Italy is headed towards a hung parliament Monday, following an election that saw voters shun mainstream politics and opt for anti-establishment parties.
As the official vote count continued on Monday morning, after the ballot on Sunday, it showed the Five Star Movement (M5S) would be the largest single party, but a center-right bloc — which features the anti-immigration Lega party — would gain the most seats.
With three-quarters of the vote counted, as of 9:00 a.m. local time, the early results showed that no one party or bloc would have a majority of votes enabling it to govern alone. This signals a potentially long, drawn-out and likely fractious negotiation process in order to form a government.
Government vote data on Monday morning showed the center-right alliance with around 37 percent of the vote and anti-establishment M5S with 32 percent of the vote. The center-left bloc, including the ruling Democratic Party (PD) which took a drubbing in the vote, was seen with 23 percent of the vote.
Italian media news agency ANSA reported that former Prime Minister and PD party leader Matteo Renzi had resigned on Monday morning, although a PD party spokesperson said the party had had no notification yet.
An earlier exit poll indicated that the center-right alliance would gain between 248 to 268 seats in the lower house of parliament, short of the 316 needed for a majority. This center-right bloc is formed of former Prime Minister Silvio Berlusconi's Forza Italia party and Noi con l'Italia, as well as Lega (formerly Lega Nord) and Fratelli d'Italia.
Crucially, the vote count so far appeared to show the anti-immigration and euroskeptic party Lega, led by Matteo Salvini, with a higher share of the vote than Berlusconi's Forza Italia. This means the party could push its right-wing agenda at a national level in a future coalition government.
Salvini said the result was "historic" for his party, one which has moved away from its roots of campaigning for an independent northern region to campaign on a national level. He tweeted his thanks to voters.
The final outcome of the election is expected later on Monday. Italy's financial market reacted badly to the vote, with the FTSE MIB opening 2.2 percent lower on Monday morning. Italian sovereign debt also underperformed.
In the currency markets, the euro was fairly stable against the dollar after the exit poll at 11:00 p.m. local time Sunday. The single currency was trading higher by around 0.2 percent before the poll, but edged lower during the night and was trading down 0.1 percent by 9:00 a.m. local time on Monday.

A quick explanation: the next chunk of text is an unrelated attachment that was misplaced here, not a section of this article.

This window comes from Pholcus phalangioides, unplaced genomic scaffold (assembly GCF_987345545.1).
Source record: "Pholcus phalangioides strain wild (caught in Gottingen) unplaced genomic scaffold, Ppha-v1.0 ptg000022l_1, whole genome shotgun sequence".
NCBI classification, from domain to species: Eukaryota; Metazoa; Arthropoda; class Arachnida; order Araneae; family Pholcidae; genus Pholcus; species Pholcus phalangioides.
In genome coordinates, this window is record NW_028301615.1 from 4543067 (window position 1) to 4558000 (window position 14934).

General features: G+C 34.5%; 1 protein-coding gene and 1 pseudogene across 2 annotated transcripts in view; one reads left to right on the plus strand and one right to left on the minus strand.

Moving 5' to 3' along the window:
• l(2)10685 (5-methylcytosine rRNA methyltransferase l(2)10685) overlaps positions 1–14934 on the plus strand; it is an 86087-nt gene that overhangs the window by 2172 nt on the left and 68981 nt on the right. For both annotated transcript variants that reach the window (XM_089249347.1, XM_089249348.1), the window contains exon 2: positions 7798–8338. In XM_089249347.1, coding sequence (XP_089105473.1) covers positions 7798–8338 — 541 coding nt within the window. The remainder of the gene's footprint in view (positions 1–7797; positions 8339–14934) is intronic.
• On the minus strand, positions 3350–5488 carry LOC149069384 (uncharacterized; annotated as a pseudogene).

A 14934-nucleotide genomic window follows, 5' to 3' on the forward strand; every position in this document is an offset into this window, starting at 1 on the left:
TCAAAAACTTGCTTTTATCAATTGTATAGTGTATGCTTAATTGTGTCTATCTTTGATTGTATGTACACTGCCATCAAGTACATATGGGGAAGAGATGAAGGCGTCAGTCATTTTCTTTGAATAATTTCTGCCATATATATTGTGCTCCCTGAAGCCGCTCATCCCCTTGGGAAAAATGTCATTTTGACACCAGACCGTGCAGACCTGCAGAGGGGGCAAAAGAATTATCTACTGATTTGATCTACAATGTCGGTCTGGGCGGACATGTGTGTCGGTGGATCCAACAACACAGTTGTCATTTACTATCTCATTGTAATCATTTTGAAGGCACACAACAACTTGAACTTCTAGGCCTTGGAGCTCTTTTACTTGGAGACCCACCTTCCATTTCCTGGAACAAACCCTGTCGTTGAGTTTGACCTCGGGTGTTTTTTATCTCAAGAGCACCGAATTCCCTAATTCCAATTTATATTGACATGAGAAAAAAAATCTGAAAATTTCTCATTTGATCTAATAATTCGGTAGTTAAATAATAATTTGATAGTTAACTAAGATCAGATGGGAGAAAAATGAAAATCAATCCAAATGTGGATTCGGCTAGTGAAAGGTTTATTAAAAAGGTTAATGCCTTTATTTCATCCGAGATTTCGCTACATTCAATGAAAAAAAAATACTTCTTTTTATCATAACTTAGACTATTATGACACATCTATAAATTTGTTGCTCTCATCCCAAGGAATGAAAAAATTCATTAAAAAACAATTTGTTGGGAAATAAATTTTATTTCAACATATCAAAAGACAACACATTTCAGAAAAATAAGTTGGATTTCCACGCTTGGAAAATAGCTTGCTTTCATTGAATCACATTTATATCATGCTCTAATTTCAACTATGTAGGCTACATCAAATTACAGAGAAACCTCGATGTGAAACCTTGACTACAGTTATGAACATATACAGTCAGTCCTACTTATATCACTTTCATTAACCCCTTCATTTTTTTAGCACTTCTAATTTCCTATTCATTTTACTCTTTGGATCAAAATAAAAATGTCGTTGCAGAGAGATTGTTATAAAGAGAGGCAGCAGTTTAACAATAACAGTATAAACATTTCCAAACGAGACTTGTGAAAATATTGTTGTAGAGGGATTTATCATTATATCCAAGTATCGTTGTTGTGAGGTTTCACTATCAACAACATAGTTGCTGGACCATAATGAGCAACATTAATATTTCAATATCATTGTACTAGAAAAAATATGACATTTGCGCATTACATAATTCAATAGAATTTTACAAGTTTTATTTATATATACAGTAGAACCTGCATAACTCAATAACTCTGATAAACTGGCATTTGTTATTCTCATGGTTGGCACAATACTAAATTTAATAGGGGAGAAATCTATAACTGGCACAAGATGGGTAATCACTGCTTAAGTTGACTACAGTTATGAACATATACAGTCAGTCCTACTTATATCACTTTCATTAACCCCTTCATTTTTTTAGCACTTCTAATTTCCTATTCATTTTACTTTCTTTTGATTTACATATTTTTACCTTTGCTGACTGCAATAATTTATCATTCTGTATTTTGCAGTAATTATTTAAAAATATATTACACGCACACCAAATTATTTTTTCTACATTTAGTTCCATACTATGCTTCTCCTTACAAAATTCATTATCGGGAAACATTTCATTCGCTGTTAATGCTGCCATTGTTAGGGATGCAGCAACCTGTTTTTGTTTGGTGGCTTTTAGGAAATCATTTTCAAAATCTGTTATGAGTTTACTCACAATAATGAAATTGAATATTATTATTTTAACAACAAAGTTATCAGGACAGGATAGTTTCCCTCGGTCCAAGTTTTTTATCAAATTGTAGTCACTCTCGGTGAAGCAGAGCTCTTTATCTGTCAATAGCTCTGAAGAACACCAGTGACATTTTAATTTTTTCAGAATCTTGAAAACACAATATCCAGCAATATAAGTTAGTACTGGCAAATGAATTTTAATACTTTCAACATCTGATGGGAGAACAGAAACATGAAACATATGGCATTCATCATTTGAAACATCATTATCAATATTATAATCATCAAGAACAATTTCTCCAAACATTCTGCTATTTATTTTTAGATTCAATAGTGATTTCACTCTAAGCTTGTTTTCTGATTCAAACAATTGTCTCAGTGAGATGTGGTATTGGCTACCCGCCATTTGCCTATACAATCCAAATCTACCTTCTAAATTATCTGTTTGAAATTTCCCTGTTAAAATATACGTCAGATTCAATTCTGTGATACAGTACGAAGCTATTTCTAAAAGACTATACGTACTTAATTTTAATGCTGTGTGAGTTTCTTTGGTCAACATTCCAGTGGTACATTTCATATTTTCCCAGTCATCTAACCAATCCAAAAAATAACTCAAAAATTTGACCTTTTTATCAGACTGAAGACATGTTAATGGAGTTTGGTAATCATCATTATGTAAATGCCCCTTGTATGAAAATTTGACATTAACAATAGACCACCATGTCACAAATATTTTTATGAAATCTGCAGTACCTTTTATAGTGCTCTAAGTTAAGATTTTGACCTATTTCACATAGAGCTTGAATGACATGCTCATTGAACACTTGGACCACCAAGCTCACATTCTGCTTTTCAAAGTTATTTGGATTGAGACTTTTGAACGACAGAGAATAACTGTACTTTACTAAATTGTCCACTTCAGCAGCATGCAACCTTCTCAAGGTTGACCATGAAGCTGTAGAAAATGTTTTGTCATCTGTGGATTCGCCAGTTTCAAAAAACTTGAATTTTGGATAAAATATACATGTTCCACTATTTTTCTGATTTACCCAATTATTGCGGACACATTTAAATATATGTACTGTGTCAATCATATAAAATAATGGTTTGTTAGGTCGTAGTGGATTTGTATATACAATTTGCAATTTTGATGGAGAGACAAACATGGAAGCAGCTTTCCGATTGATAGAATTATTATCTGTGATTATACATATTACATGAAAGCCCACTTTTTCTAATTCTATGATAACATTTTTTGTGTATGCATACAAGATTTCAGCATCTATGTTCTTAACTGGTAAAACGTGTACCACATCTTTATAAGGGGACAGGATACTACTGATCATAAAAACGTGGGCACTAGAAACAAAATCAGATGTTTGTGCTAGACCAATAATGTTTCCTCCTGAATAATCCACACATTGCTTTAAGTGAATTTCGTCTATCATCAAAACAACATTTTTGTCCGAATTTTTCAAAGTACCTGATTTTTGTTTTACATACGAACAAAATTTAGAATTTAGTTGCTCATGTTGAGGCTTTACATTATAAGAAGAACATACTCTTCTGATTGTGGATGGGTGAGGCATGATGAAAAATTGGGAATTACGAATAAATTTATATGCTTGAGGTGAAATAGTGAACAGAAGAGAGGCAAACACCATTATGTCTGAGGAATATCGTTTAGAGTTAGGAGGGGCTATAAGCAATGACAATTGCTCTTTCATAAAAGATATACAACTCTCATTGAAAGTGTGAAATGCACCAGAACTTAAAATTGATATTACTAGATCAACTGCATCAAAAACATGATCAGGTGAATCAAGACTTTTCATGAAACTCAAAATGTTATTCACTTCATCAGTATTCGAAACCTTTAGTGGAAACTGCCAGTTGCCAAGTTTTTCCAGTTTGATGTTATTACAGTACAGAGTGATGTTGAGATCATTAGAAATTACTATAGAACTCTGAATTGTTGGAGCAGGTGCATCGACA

If the final result is a hung parliament then weeks of talks between the parties could lie ahead. The Italian constitution specifies no time limit for parties to reach an agreement or call a fresh election.
M5S has not entered any coalition, although party leader Luigi Di Maio told CNBC in early February that if the party did not gain a majority to govern alone, it was willing to speak to other parties, although he did not say which ones.
Thus, potentially M5S could link up with other parties to form a coalition large enough to gain a majority in the lower house. Likewise, the center-right alliance could also renegotiate with other parties.
Kit Juckes, chief global strategist at Societe Generale, said that the Italian election had "produced slightly more uncertainty than expected" with the center-right's success being dominated by Lega Nord's gains.
"Pretty much all pundits rule out an alliance between Five-star and Lega Nord, expecting instead a protracted period of coalition-building led by the center-right," he said in a research note.
Economists at Unicredit noted that the support for the center-right was relatively high and had increased the chances that this bloc will gain a mandate to form a government.
However, they said that the prominent populist positions of the Lega party might create some difficulties within the coalition. "Evidence of such difficulty will be probably manifested in the high probability that, should the center-right be able to form a government, this will prove fragile," the Unicredit analysts said in a note Monday.
Sunday's vote is being closely-watched in Europe to see if populist, anti-establishment parties such as M5S could take a governing position in the Italian parliament. Following an election campaign that featured immigration as a hot topic, the vote was seen as test of strength for far-right parties, such as Fratelli d'Italia and Lega, that have campaigned on an anti-immigration stance.
European politicians will be watching the result with concern as it could prompt the euro zone's third-largest economy to take a more critical and oppositional stance to the European Union and the single currency. Lega leader Salvini has repeatedly called the euro a "failed experiment" and has criticized Europe.
Sunday March 4 had started positively for Europe with Social Democratic Party (SPD) members in Germany voting to approve the party joining a so-called grand coalition with Chancellor Angela Merkel's conservative bloc, ending political instability there, just as it started in Italy.
Italy's fragile economy was also a feature in the run-up to the election with somewhat lackluster growth and an unemployment rate of 11.1 percent dominating the debate. On Friday, fourth-quarter gross domestic product (GDP) showed the economy expanded by 0.3 percent from the previous quarter.
The country's banking system is still mired in non-performing loans amounting to more than 300 billion euros ($368.5 billion). Italy's debt-to-GDP ratio stood at 133 percent in 2017, according to the International Monetary Fund.